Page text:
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Cruising the Thames

September 25, 2017

Boaters tell us they love destination cruising and each season we seek out diverse and interesting places to visit.  A weekend on the Thames River in Connecticut offers something for everyone’s taste. On this cruise we took our boat to a Santana concert, visited nautical and historical museums, did walking tours to see and hear about pre and post-revolutionary homes along with some American history.
The Thames River is located between the Connecticut River and Mystic Harbor.  Boaters can spot the entrance from a distance by looking for the Ledge Lighthouse or the ferries to Block Island,  Fishers Island or Orient Point entering or leaving the mouth. Just up the river to starboard is the General Dynamics buildings where you may see submarines under construction.
Our first two nights on the Thames were at the City Pier in New London. This dock is opposite the train station and next to the ferry terminals.  Being here we have enjoyed the sights and bustle of the location which included the comings and goings of the trains, ferries, tall ships, various boats and even a submarine. City Pier’s advantage is its location that is walking distance to everything and that it does get very quiet at night.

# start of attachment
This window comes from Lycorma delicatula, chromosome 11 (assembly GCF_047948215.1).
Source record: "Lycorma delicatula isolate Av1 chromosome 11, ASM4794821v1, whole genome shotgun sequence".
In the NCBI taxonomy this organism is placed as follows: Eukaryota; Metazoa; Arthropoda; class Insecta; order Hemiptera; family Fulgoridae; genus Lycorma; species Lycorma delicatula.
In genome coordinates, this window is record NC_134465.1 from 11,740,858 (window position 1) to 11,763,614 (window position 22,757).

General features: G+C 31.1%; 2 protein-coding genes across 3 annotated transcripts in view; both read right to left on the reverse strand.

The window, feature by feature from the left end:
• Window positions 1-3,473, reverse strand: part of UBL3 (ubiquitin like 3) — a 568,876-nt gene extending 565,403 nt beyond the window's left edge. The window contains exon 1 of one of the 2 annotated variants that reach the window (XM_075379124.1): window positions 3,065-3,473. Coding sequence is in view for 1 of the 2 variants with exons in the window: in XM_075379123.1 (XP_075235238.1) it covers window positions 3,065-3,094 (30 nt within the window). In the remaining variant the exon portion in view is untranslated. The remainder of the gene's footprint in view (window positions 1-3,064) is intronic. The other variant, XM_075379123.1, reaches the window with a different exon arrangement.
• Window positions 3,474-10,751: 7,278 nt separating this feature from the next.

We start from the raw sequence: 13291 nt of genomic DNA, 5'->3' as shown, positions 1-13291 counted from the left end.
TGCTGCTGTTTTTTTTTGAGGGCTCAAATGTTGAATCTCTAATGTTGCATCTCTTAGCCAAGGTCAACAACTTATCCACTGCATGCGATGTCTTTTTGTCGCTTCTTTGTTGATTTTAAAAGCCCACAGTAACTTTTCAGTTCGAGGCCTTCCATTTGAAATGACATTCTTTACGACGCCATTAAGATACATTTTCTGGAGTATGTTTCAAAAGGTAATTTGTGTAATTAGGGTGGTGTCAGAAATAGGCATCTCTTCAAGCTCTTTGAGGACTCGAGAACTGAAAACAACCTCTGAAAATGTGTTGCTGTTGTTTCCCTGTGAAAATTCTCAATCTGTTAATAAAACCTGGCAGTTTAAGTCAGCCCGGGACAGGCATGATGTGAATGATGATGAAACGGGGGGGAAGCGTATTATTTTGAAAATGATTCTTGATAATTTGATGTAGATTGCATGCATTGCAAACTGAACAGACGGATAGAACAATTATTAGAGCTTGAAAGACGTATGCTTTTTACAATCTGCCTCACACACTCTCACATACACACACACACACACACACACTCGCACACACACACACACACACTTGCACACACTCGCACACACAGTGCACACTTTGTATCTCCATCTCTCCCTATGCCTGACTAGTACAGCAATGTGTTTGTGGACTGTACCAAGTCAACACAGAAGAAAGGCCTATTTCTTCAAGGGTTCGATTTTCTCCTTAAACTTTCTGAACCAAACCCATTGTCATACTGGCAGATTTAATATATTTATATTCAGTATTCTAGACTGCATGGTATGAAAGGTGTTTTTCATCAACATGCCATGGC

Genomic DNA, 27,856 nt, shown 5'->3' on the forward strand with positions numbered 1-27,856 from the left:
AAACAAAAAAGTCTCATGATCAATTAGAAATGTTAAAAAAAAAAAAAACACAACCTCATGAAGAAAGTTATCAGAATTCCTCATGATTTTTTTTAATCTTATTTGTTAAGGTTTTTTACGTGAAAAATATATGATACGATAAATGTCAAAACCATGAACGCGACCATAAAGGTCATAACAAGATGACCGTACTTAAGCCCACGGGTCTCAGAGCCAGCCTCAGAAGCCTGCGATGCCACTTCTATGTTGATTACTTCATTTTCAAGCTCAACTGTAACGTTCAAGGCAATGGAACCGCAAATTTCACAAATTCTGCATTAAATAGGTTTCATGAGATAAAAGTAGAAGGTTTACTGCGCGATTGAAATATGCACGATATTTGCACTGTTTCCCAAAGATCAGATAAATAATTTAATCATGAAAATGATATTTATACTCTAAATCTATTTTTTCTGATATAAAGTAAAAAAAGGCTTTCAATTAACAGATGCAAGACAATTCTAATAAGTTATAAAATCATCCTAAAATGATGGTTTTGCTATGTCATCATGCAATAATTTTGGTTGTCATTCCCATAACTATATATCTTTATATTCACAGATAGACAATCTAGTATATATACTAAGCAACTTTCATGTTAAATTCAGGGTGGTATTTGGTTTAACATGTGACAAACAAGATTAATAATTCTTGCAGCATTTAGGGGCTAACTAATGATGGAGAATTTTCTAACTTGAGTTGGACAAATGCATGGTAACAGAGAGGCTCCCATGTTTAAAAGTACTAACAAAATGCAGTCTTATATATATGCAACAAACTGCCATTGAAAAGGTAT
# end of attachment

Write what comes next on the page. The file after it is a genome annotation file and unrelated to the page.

New London was settled in 1646 by the British for its deep water harbor. During the Revolutionary War, many buildings were burned by the turncoat General Benedict Arnold due to locals involved in privateering British ships.  His soldiers across the river massacred colonial soldiers who surrendered.  During the War of 1812, it was blockaded and an attempt was used to sink British ships with a submarine and torpedoes. The British declared this type of warfare “cruel and un-heard of” and stated any further attempt would have every house along the water destroyed (again).   After the war, the town’s economy boomed with a thriving whaling business that made it second to New Bedford in wealth. This money built much of the town as you see it today.  A submarine base was established across the river in Groton in 1872 with Electric Boat Works establishing a place there in 1899 to build them.